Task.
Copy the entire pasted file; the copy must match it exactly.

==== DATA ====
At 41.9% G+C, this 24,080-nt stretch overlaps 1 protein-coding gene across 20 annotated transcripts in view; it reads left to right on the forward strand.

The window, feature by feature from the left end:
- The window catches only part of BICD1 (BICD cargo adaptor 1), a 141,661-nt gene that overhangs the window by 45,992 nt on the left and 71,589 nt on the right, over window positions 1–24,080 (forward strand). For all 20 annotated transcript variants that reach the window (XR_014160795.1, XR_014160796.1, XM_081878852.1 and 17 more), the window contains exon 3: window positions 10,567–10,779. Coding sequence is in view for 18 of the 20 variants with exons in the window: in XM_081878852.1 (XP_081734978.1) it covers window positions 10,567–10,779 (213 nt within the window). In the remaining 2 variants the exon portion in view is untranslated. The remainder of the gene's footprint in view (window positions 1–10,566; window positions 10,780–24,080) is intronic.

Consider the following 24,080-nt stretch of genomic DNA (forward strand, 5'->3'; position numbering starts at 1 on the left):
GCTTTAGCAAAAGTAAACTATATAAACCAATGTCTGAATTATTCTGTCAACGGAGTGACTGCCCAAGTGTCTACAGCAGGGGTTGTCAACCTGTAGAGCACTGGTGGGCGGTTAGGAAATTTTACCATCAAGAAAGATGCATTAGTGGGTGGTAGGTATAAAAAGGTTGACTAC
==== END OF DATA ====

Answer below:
At 41.9% G+C, this 24,080-nt stretch overlaps 1 protein-coding gene across 20 annotated transcripts in view; it reads left to right on the forward strand.

The window, feature by feature from the left end:
- The window catches only part of BICD1 (BICD cargo adaptor 1), a 141,661-nt gene that overhangs the window by 45,992 nt on the left and 71,589 nt on the right, over window positions 1–24,080 (forward strand). For all 20 annotated transcript variants that reach the window (XR_014160795.1, XR_014160796.1, XM_081878852.1 and 17 more), the window contains exon 3: window positions 10,567–10,779. Coding sequence is in view for 18 of the 20 variants with exons in the window: in XM_081878852.1 (XP_081734978.1) it covers window positions 10,567–10,779 (213 nt within the window). In the remaining 2 variants the exon portion in view is untranslated. The remainder of the gene's footprint in view (window positions 1–10,566; window positions 10,780–24,080) is intronic.

Consider the following 24,080-nt stretch of genomic DNA (forward strand, 5'->3'; position numbering starts at 1 on the left):
GCTTTAGCAAAAGTAAACTATATAAACCAATGTCTGAATTATTCTGTCAACGGAGTGACTGCCCAAGTGTCTACAGCAGGGGTTGTCAACCTGTAGAGCACTGGTGGGCGGTTAGGAAATTTTACCATCAAGAAAGATGCATTAGTGGGTGGTAGGTATAAAAAGGTTGACTAC